You may have heard the experts telling us to ‘eat in moderation’, but what does moderation actually mean? Moderation, by definition, is the avoidance of excess or extremes, especially in one’s behaviour. When it comes to eating behaviours we are influenced by a myriad of factors such as our cultural and family upbringing, our likes and dislikes, cost, where we live, seasons and the weather, our life stage and growth, mood and emotions, the list goes on! So defining excess eating behaviours for an elderly lady may be quite the norm for a highly active teenage male. Similarly, extreme eating behaviours may be vegan eating for one individual; for another it may be a meat lover’s pizza! Eating behaviours are complex and influenced by many different factors on any given day and over days in the week.
Finding your personal level of moderation in eating is not only important for good health but also to balance your thoughts and feelings around food. There is some good evidence that people who can find moderation in their eating behaviours reduce emotional eating, or using food as a response to emotions. An example of this might be having an argument with a partner and immediately reaching for a block of chocolate. Moderation in this example would be having a few squares of chocolate rather than devouring the whole block.
So what does moderation look like? Moderation is eating for pleasure and enjoyment until you have had just enough. Moderation is listening to your hunger and satiety cues. Moderation is eating a variety of foods within a day and over the days of the week. Moderation is eating your meal slowly and stopping when you are satisfied rather than overfull. Moderation is eating more on days where you are more active and a little less on days when you are not.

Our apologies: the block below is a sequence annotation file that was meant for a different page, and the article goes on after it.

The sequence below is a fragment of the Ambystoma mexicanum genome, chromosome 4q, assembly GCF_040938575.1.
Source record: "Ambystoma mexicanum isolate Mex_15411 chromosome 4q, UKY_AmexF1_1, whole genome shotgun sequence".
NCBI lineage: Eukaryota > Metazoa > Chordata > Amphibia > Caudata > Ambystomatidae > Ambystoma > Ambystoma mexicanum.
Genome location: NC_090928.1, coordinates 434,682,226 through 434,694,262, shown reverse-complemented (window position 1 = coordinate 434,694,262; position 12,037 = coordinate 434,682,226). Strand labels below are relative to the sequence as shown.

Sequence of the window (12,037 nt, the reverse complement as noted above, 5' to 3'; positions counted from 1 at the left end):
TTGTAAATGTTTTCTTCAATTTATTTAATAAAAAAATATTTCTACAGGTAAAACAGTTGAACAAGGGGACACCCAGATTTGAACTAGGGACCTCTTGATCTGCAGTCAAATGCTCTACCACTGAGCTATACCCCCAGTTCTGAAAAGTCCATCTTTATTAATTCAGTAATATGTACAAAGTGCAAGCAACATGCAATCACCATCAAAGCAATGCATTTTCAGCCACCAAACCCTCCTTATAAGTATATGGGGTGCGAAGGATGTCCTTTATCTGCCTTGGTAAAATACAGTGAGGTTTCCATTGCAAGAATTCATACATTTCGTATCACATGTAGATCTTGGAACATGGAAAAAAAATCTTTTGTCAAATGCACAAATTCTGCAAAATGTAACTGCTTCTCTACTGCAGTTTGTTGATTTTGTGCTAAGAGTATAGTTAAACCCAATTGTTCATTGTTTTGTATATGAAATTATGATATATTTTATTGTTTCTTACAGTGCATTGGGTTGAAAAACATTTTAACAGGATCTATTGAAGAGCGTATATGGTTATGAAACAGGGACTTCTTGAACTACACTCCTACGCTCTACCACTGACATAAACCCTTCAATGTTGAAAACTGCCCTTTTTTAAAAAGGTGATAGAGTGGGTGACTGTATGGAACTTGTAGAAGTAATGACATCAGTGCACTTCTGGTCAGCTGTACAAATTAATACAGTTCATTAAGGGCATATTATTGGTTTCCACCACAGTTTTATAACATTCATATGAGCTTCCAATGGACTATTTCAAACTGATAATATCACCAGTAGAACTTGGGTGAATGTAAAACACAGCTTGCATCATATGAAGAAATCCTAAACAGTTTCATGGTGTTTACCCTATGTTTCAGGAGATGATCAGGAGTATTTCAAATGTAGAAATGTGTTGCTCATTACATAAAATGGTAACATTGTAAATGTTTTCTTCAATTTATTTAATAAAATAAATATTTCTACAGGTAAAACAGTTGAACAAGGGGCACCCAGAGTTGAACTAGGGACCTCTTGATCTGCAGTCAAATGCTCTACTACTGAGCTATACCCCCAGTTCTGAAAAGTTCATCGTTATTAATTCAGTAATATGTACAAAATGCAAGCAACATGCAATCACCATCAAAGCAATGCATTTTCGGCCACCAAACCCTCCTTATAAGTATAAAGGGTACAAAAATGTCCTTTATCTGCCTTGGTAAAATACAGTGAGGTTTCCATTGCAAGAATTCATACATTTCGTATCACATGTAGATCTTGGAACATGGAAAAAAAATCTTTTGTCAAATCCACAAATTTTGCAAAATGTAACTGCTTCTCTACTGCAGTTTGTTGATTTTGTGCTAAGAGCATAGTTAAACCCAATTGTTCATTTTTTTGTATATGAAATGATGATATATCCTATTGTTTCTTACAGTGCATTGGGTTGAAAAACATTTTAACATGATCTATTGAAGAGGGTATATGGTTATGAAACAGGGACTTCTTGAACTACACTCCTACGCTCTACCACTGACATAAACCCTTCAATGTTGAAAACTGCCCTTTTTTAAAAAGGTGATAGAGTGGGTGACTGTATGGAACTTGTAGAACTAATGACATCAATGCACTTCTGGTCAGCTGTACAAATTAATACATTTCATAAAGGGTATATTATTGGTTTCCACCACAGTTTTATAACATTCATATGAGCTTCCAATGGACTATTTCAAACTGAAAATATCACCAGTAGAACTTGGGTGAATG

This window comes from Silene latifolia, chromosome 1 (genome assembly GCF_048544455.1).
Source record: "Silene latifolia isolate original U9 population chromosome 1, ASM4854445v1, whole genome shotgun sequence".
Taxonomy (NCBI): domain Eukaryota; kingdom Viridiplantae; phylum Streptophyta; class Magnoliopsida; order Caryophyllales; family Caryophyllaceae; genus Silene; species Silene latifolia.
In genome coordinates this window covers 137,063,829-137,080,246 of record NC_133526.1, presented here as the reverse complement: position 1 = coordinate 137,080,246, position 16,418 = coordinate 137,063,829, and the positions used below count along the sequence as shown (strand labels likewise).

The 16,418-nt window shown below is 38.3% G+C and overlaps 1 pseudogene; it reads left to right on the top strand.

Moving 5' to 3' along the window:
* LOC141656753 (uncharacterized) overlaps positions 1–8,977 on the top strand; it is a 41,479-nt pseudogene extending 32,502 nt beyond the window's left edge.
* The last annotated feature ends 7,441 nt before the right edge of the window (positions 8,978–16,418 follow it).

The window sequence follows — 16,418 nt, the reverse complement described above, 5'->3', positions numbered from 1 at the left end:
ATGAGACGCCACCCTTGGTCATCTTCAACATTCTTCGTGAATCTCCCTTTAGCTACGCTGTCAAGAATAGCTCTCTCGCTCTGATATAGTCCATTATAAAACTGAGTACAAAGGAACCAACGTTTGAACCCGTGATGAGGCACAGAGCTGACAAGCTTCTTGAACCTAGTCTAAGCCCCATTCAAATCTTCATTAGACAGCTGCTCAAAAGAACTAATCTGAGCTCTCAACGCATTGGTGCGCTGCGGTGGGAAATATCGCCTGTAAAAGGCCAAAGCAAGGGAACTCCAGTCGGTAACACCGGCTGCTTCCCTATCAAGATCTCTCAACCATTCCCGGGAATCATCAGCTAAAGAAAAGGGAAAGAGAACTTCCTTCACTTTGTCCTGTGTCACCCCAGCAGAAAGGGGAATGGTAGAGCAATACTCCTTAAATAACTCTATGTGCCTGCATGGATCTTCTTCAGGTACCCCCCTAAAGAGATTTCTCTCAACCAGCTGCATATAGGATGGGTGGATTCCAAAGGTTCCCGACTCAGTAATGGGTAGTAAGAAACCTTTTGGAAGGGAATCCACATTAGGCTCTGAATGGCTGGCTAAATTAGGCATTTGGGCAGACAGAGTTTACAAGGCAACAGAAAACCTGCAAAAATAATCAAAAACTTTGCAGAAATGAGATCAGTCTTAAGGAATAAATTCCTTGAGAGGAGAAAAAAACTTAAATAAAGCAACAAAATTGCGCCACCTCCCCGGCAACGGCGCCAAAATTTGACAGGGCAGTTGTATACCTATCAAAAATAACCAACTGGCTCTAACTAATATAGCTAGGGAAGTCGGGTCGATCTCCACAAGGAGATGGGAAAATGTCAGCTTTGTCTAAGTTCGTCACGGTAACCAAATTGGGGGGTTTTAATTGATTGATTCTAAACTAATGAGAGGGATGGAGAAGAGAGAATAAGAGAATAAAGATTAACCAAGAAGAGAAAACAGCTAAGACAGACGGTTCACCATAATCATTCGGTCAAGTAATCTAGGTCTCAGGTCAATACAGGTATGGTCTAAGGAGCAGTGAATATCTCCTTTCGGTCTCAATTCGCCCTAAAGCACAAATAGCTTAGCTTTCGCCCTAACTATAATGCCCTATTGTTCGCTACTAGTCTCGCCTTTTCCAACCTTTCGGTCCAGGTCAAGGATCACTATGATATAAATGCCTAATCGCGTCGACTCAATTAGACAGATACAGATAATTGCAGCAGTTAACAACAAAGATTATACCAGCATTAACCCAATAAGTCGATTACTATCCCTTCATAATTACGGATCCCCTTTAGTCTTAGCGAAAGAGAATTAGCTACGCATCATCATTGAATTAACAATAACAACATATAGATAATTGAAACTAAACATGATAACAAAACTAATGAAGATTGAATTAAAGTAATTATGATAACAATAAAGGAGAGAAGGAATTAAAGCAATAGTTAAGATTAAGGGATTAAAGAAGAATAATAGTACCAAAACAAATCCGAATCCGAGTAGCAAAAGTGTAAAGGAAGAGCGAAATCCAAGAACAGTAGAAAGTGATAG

Research has shown that moderating your total food intake may increase longevity. In cultures where people eat only just enough, or approximately 85% of their requirements, they tend to live much longer, healthier lifespans. It may be that exercising a little moderation in eating could result in a longer, fitter life; that’s an experiment worth trying!
So what foods should we be on moderate on? Here are the top 5 foods and drinks that should be eaten in moderation, for most individuals:
1. Alcohol – not only are their safety and health issues with high volume alcohol consumption, but alcohol also packs a calorie punch. Keep to the moderate guidelines of 1-4 (females on the lower end, higher for males) standard drinks per week.
2. Sugar – added sugars in foods such as lollies, cakes, biscuits and desserts not only contribute to weight gain over time, but they are also detrimental to your teeth. While these foods are delicious for a special treat, they should be eaten in moderation and only sometimes.
3. Animal fats – are high in saturated fats and cholesterol, which can contribute to heart disease and stroke. So while crispy chicken skin, the juicy fat on lamb chops or crunchy pork crackling may be delicious, it is best consumed once per month or less.
4. Sweetened drinks – examples such as soft drink, cordial, iced tea, flavoured milks and energy drinks contain plenty of added sugars with little nutrition value. They are also very easy to drink in large amounts. These should be consumed very infrequently and in small volumes.
5. Fruit – you may be quite surprised that fruit is on the list! Fruit certainly contains many nutrition benefits but this is a case where more is not better. Aim for 2-3 serves of fruit per day, if you are particularly active you may like to include an extra serve or 2. Fruit can be high in sugar and may upset some people’s digestive system if consumed in large amounts.
In our modern world where extremes and excess can sometimes be viewed as the norm, consider eating an area where moderation is the goal!
This blog kindly been provided by Lauren from Eat Smart Nutrition for education purposes. Eat Smart Nutrition are specialists in performance nutrition – performance in life, performance in sport & training and performance in your health goals. If you would like help achieving your performance or health goals, contact Eat Smart on firstname.lastname@example.org or check out our website www.eatsmartnutrition.com or social media Eat Smart Nutrition QLD/Eat Smart Nutrition Consultants.